Researchers at the National Institutes of Health (NIH), Bethesda, MD, have taken the first steps to determine if a protein, called Programmed Death Ligand 1 (PD-L1), can help to predict which thyroid cancer patients will most likely have a recurrence of the disease. Study findings were presented at the 2013 Clinical Congress of the American College of Surgeons.
More than 80 percent of patients diagnosed with thyroid cancer have a type called papillary thyroid cancer, which usually grows on only one side of the thyroid gland, according to the American Cancer Society. Most of these patients are women and some have been exposed to ionizing radiation, reports the Centers for Disease Control and Prevention.
Although the five-year survival rate is 93 percent at stage three, the number of people diagnosed with papillary thyroid cancer each year has more than doubled in the last 25 years to 60,220, the American Cancer Society reports. Although thyroid cancer is not usually aggressive, the National Cancer Institute estimates that 10 to 30 percent of these patients still end up having a recurrence.
Previous research has already shown a connection between papillary thyroid cancer and the immune system through inflammatory thyroid disease, reports study coauthor Ryan J. Ellis, a researcher in the endocrine oncology branch of the NIH and a fourth-year medical student at the University of Pennsylvania's Perelman School of Medicine.
This NIH study specifically focused on the role of a specific protein, PD-L1, which is normally present in the body's immune system to assist with communication between immune cells and help regulate immune response. PD-L1 is also present in some papillary thyroid cancer cells, and may actually help to protect the tumor from the immune system.
"If the immune system tries to approach the tumor and its immediate surrounding area, PD-L1 will make the immune system take a step back and turn off," Mr. Ellis explained.
This protection may then allow the cancer to grow and eventually spread, often to the lymph nodes.
Focusing on prognosis
For other types of cancer, previous clinical trials have used certain treatments to block PD-L1 on the cancerous tumor, allowing the immune system to infiltrate and attack the cancer, explained Myriem Boufraqech, PhD, study coauthor and researcher in the endocrine oncology branch of the NIH. However,
Dr. Boufraqech, Mr. Ellis, and their colleagues wanted to deter-mine the role that PD-L1 plays in predicting whether patients have a more aggressive form of papillary thyroid cancer.
For this study, the researchers looked at resected tumor samples from more than 200 patients. The tumor samples had been stored at extreme freezing temperatures, about negative 80 degrees Celsius. They then used gene expression microarrays to collect data on more than 30,000 genes in each sample -- including the PD-L1 gene.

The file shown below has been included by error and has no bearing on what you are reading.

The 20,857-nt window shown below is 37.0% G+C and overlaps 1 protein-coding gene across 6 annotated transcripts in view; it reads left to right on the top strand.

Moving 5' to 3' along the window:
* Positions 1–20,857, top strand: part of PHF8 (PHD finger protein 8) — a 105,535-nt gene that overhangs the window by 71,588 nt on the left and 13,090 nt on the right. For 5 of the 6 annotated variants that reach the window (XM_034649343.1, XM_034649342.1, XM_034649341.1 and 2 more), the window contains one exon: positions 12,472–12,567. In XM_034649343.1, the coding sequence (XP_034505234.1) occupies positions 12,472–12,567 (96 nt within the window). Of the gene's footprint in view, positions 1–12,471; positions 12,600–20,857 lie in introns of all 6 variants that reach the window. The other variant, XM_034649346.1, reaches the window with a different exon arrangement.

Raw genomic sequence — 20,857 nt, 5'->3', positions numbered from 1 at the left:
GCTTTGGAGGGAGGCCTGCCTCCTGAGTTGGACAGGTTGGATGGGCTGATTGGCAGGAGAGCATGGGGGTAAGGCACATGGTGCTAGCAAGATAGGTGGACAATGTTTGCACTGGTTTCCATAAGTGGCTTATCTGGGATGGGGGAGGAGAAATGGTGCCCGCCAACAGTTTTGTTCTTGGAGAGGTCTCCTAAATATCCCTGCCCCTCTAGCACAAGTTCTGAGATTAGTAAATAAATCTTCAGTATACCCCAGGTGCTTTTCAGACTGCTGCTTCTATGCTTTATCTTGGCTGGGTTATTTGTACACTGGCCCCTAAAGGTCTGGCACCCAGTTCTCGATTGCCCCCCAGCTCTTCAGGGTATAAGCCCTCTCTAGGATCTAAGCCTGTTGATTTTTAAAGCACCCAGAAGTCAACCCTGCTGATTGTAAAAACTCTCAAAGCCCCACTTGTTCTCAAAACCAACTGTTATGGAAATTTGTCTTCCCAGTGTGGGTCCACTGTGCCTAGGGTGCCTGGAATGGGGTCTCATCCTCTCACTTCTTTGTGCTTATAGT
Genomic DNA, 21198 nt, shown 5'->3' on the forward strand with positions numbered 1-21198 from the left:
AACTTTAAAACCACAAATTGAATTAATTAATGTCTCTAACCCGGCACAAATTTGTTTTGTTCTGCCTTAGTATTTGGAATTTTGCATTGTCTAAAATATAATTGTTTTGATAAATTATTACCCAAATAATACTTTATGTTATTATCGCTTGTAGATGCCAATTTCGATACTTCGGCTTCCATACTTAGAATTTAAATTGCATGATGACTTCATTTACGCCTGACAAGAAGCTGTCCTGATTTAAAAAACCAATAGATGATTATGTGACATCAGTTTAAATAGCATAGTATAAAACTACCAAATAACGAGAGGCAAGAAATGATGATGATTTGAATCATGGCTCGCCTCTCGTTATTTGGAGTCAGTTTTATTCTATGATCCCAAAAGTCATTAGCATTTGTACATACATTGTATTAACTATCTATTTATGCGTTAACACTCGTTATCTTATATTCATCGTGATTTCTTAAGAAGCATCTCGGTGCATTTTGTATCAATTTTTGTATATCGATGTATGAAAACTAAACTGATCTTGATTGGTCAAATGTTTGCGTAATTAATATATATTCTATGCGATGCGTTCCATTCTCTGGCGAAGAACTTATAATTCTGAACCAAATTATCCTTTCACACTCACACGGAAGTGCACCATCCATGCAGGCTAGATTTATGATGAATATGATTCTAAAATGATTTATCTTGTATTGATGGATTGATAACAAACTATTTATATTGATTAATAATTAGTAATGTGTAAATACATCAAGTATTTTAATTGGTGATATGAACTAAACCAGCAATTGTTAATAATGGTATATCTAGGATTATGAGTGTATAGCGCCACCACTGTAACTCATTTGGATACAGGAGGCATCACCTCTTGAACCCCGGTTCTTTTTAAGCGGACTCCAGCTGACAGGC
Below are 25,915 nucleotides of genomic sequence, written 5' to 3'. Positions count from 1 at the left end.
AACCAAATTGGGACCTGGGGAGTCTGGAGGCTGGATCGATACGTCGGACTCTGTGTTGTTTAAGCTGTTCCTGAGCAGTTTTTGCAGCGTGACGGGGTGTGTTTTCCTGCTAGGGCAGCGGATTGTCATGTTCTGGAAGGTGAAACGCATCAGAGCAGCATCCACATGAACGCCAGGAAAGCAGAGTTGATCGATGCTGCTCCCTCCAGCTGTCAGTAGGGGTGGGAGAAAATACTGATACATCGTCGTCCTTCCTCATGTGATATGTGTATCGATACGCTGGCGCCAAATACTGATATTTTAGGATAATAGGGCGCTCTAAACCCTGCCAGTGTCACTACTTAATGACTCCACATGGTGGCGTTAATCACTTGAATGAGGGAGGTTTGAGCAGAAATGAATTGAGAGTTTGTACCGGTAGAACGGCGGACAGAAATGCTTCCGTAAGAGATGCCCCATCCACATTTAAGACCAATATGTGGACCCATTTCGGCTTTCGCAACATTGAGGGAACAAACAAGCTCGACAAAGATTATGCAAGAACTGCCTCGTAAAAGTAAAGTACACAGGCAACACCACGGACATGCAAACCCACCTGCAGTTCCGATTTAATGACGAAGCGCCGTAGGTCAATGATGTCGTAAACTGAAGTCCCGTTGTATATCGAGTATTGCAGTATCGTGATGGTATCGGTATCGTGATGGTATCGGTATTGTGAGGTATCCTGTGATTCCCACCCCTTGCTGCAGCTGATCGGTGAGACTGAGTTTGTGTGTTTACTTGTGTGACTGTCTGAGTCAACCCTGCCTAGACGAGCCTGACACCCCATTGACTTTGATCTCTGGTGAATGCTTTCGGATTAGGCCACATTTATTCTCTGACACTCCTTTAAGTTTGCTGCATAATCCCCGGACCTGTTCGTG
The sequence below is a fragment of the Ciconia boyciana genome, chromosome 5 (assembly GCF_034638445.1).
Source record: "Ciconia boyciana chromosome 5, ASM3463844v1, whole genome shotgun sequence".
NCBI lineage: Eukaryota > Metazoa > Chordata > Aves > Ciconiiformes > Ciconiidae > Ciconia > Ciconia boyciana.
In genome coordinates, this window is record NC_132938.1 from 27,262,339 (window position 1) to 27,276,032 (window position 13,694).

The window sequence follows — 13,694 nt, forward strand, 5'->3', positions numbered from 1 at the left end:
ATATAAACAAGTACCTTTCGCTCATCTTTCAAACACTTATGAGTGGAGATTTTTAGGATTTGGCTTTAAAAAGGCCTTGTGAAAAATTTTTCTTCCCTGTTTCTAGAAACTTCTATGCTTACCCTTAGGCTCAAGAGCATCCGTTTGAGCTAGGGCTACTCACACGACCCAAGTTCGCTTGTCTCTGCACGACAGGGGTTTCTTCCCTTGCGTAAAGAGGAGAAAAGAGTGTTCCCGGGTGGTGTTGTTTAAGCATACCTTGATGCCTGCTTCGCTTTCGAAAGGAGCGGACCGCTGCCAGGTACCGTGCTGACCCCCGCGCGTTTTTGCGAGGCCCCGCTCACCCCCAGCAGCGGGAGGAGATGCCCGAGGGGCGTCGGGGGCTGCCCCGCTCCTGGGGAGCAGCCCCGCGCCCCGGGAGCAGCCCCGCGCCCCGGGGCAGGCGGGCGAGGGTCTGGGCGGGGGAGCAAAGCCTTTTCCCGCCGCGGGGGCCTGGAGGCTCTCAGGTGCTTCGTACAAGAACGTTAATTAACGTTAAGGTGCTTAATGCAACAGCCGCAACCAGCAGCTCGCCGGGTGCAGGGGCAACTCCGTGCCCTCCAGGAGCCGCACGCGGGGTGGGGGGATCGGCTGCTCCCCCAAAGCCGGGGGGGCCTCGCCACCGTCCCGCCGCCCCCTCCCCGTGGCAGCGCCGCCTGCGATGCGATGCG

Next, the investigators were able to confirm these findings by focusing on PD-L1 expression in each sample. The final step was to compare PD-L1 levels with medical records of how the patients fared.
"In this cohort of patients, we found that those with high levels of PD-L1 were about twice as likely to have a recurrence as patients with normal PD-L1 levels," Mr. Ellis reported. Results also showed that higher levels of PD-L1 were associated with a higher tendency of having the cancer spread to the lymph nodes.
Next steps and ultimate goals
Mr. Ellis explained that this study is still too early and the cohort group is too small to say whether PD-L1 is associated with a higher likelihood of dying from papillary thyroid cancer, mainly because the number of people who die from the disease is very low.
"This is the first study to show a specific function of the immune system in the proliferation of thyroid cancer," said Lisa Zhang, PhD, study coauthor and a researcher in the endocrine oncology branch of the NIH.
As the study moves from data analysis into a mouse model and ultimately to clinical trials, Mr. Ellis said the findings could potentially change how surgeons provide care to papillary thyroid cancer patients before and after their cancer operations. "The real potential is being able to differentiate, by the time of surgical treatment, who may have a more aggressive type of thyroid cancer," Mr. Ellis said. "Surgeons could potentially look at the patient's PD-L1 expression following biopsy or immediately after resection to see if the patient is more likely to have a recurrence."
"That approach could change the course of treatment," he added, "and allow surgeons, medical endocrinologists, and oncologists to more intelligently make postoperative decisions for their patients that would help to reduce the risk of a recurrence." Electron Kebebew, MD, FACS, also participated in this study.
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